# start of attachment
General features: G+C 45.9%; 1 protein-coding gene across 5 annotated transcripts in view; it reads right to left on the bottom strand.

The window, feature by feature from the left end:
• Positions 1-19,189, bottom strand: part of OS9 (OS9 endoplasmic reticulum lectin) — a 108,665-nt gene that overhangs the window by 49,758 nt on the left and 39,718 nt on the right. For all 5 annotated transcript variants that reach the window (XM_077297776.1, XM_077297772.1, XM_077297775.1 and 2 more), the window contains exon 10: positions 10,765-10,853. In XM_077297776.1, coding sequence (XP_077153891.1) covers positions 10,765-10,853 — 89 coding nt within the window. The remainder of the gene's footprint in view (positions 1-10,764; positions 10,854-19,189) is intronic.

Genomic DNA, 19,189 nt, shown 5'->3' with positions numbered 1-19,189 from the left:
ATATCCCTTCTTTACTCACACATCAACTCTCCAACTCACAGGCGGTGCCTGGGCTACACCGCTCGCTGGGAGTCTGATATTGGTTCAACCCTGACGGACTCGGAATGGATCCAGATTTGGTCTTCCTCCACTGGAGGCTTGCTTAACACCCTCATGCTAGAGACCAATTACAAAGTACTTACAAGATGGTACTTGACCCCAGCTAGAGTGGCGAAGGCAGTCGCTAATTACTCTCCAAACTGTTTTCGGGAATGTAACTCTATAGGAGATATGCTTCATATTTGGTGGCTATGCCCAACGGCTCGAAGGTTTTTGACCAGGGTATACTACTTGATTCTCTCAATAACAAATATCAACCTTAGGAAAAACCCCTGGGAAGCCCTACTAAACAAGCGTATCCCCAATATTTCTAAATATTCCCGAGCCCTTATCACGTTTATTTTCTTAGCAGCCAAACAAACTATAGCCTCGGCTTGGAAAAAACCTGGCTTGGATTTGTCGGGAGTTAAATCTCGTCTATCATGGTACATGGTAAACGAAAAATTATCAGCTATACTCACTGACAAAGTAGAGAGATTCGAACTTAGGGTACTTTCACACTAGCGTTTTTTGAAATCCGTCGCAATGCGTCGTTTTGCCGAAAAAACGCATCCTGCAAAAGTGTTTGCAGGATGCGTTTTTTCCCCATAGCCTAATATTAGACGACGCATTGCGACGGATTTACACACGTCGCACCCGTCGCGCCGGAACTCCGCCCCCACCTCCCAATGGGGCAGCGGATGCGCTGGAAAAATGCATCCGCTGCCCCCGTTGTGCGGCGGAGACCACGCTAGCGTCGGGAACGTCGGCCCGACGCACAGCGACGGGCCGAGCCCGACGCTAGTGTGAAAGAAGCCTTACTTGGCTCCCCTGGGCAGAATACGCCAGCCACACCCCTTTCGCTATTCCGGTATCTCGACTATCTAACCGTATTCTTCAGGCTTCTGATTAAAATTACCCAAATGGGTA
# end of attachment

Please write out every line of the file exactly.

General features: G+C 45.9%; 1 protein-coding gene across 5 annotated transcripts in view; it reads right to left on the bottom strand.

The window, feature by feature from the left end:
• Positions 1-19,189, bottom strand: part of OS9 (OS9 endoplasmic reticulum lectin) — a 108,665-nt gene that overhangs the window by 49,758 nt on the left and 39,718 nt on the right. For all 5 annotated transcript variants that reach the window (XM_077297776.1, XM_077297772.1, XM_077297775.1 and 2 more), the window contains exon 10: positions 10,765-10,853. In XM_077297776.1, coding sequence (XP_077153891.1) covers positions 10,765-10,853 — 89 coding nt within the window. The remainder of the gene's footprint in view (positions 1-10,764; positions 10,854-19,189) is intronic.

Genomic DNA, 19,189 nt, shown 5'->3' with positions numbered 1-19,189 from the left:
ATATCCCTTCTTTACTCACACATCAACTCTCCAACTCACAGGCGGTGCCTGGGCTACACCGCTCGCTGGGAGTCTGATATTGGTTCAACCCTGACGGACTCGGAATGGATCCAGATTTGGTCTTCCTCCACTGGAGGCTTGCTTAACACCCTCATGCTAGAGACCAATTACAAAGTACTTACAAGATGGTACTTGACCCCAGCTAGAGTGGCGAAGGCAGTCGCTAATTACTCTCCAAACTGTTTTCGGGAATGTAACTCTATAGGAGATATGCTTCATATTTGGTGGCTATGCCCAACGGCTCGAAGGTTTTTGACCAGGGTATACTACTTGATTCTCTCAATAACAAATATCAACCTTAGGAAAAACCCCTGGGAAGCCCTACTAAACAAGCGTATCCCCAATATTTCTAAATATTCCCGAGCCCTTATCACGTTTATTTTCTTAGCAGCCAAACAAACTATAGCCTCGGCTTGGAAAAAACCTGGCTTGGATTTGTCGGGAGTTAAATCTCGTCTATCATGGTACATGGTAAACGAAAAATTATCAGCTATACTCACTGACAAAGTAGAGAGATTCGAACTTAGGGTACTTTCACACTAGCGTTTTTTGAAATCCGTCGCAATGCGTCGTTTTGCCGAAAAAACGCATCCTGCAAAAGTGTTTGCAGGATGCGTTTTTTCCCCATAGCCTAATATTAGACGACGCATTGCGACGGATTTACACACGTCGCACCCGTCGCGCCGGAACTCCGCCCCCACCTCCCAATGGGGCAGCGGATGCGCTGGAAAAATGCATCCGCTGCCCCCGTTGTGCGGCGGAGACCACGCTAGCGTCGGGAACGTCGGCCCGACGCACAGCGACGGGCCGAGCCCGACGCTAGTGTGAAAGAAGCCTTACTTGGCTCCCCTGGGCAGAATACGCCAGCCACACCCCTTTCGCTATTCCGGTATCTCGACTATCTAACCGTATTCTTCAGGCTTCTGATTAAAATTACCCAAATGGGTA